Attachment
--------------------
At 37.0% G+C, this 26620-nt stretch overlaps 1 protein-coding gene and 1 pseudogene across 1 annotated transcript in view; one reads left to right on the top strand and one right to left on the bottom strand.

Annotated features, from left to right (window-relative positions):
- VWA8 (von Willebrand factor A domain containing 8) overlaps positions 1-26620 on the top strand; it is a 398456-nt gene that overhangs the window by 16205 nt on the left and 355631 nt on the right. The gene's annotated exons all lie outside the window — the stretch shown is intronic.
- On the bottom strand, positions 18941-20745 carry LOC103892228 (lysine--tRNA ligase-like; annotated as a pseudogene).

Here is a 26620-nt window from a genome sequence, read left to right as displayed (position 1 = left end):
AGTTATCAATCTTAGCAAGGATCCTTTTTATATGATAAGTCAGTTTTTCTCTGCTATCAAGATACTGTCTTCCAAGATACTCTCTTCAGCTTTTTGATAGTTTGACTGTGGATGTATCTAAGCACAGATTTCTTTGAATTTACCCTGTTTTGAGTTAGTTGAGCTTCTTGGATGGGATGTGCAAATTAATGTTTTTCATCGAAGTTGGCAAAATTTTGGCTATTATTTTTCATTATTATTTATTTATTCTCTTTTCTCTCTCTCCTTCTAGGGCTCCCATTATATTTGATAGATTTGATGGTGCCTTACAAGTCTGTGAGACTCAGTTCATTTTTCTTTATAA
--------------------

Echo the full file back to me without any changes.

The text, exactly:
At 37.0% G+C, this 26620-nt stretch overlaps 1 protein-coding gene and 1 pseudogene across 1 annotated transcript in view; one reads left to right on the top strand and one right to left on the bottom strand.

Annotated features, from left to right (window-relative positions):
- VWA8 (von Willebrand factor A domain containing 8) overlaps positions 1-26620 on the top strand; it is a 398456-nt gene that overhangs the window by 16205 nt on the left and 355631 nt on the right. The gene's annotated exons all lie outside the window — the stretch shown is intronic.
- On the bottom strand, positions 18941-20745 carry LOC103892228 (lysine--tRNA ligase-like; annotated as a pseudogene).

Here is a 26620-nt window from a genome sequence, read left to right as displayed (position 1 = left end):
AGTTATCAATCTTAGCAAGGATCCTTTTTATATGATAAGTCAGTTTTTCTCTGCTATCAAGATACTGTCTTCCAAGATACTCTCTTCAGCTTTTTGATAGTTTGACTGTGGATGTATCTAAGCACAGATTTCTTTGAATTTACCCTGTTTTGAGTTAGTTGAGCTTCTTGGATGGGATGTGCAAATTAATGTTTTTCATCGAAGTTGGCAAAATTTTGGCTATTATTTTTCATTATTATTTATTTATTCTCTTTTCTCTCTCTCCTTCTAGGGCTCCCATTATATTTGATAGATTTGATGGTGCCTTACAAGTCTGTGAGACTCAGTTCATTTTTCTTTATAA